To the editor:

Even as the Massachusetts Municipal Wholesale Electric Company (MMWEC) charges ahead with its plan for a 55-megawatt (MW) gas “peaker” plant in Peabody, solutions that will make this plant obsolete are rapidly developing.

The latest technological advance comes from Somerville startup Form Energy, which is planning a 300 MW storage system to be up and running by 2023. The system depends on the oxidation and deoxidation of iron pellets to store and generate electricity — and the battery will be able to generate for days as opposed to hours promised by current industrial batteries, at a fraction of the cost of current technologies. A Cambridge company is working on promising molten-salt technology with similar advantages.

These are just two of the clean green options being developed to avoid fossil fuels and mitigate climate change. MMWEC is promising to decommission an existing 20 MW plant that is near the end of its useful life for a net gain of 35 MW of capacity in return for our $85 million investment. I would argue that we should live with the capacity we have for a few years as storage technology and offshore wind develop. Then we will have a clear picture of which of the many promising new storage technologies will win the day. There is a good chance that there will be no need for this fossil fuel-burning plant judging by the rapid advance of dependable green power and electricity storage. I suggest that the MMWEC withdraw its plan and focus on a green solution to their capacity needs. It’s not too late to take the renewable approach to energy. To the MMWEC: Please don’t let the impetus of this clearly unneeded project set back our goal to remove fossil fuels from our energy mix. It’s time to change course.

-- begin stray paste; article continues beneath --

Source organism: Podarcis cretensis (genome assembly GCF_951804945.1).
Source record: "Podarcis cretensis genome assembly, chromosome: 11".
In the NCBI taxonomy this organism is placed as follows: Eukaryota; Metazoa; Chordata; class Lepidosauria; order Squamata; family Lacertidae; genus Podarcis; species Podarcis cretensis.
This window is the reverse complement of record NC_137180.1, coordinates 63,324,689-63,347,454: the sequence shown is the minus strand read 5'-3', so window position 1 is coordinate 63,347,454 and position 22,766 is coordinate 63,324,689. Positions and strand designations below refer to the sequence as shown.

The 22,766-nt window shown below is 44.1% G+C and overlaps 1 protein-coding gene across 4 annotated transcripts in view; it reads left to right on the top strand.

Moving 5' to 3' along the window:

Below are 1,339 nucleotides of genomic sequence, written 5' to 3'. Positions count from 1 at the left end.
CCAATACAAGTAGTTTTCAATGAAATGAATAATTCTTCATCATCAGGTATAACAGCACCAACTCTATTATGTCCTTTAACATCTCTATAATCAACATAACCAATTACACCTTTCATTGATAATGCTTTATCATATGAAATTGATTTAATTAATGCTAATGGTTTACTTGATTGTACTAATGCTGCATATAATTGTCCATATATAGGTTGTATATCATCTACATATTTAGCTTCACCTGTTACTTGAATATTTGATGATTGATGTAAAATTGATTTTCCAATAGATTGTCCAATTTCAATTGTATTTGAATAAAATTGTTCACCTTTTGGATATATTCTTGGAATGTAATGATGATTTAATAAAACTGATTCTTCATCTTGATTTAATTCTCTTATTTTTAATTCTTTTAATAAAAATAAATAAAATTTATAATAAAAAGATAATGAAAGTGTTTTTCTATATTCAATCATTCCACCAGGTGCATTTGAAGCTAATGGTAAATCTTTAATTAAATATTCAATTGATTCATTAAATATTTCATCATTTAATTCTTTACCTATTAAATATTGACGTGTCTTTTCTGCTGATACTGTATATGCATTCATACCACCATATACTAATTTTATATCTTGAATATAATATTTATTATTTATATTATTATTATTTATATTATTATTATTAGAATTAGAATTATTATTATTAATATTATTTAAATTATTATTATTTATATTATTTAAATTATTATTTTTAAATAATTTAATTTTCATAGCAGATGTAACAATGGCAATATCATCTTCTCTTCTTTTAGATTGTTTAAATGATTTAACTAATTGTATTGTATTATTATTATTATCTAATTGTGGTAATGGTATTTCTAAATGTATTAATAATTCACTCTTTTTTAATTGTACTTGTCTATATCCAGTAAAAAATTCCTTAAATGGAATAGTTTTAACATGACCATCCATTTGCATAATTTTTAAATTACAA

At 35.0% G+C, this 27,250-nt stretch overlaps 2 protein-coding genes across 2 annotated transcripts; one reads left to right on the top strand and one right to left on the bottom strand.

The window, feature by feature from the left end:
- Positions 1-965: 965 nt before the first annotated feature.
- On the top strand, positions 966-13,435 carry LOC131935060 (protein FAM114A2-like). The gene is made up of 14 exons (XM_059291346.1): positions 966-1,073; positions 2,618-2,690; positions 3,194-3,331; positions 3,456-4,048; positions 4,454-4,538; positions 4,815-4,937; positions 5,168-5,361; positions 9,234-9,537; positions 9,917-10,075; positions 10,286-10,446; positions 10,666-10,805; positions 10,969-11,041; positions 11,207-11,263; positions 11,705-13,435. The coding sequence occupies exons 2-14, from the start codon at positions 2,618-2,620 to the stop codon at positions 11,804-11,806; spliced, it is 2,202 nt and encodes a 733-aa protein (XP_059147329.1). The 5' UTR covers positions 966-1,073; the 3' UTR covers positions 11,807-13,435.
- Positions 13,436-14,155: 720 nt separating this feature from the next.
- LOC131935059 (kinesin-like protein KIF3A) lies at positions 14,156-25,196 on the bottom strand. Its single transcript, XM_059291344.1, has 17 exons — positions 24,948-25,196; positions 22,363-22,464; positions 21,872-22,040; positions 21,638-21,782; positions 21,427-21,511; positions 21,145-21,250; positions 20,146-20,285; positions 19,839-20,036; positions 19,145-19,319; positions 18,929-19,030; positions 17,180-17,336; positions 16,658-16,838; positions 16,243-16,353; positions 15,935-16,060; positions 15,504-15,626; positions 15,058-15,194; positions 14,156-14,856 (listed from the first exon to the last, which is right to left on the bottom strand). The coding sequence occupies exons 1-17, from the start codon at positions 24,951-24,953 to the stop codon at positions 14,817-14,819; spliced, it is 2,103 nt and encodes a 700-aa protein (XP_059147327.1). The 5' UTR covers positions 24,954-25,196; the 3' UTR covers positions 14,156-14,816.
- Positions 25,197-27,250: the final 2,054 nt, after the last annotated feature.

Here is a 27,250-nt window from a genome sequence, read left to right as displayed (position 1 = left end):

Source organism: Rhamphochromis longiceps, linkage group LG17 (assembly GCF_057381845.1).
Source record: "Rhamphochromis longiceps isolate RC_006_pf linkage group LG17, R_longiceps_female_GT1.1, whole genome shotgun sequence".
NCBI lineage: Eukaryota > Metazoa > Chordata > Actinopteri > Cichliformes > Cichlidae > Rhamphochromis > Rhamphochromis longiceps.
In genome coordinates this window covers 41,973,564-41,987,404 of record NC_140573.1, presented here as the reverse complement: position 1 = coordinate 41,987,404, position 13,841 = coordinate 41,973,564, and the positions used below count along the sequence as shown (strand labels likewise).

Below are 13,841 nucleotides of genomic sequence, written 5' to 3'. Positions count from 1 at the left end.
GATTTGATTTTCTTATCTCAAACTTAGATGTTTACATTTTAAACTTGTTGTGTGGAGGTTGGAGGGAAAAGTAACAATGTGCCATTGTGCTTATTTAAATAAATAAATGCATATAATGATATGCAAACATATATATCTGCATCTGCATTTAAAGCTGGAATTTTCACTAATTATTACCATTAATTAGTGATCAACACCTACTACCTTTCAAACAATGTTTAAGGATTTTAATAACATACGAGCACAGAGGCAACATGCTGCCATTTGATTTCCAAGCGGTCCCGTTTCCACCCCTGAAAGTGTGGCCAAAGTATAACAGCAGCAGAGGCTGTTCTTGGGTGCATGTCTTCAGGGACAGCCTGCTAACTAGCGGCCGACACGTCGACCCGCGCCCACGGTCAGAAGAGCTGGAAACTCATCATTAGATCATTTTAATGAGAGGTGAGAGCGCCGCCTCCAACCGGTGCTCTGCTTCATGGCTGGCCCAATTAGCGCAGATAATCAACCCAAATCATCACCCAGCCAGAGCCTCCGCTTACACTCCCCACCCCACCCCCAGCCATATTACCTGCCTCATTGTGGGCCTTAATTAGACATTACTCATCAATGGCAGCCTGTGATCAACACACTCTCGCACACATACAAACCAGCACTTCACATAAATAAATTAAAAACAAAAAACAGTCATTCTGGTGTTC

Peter Willwerth



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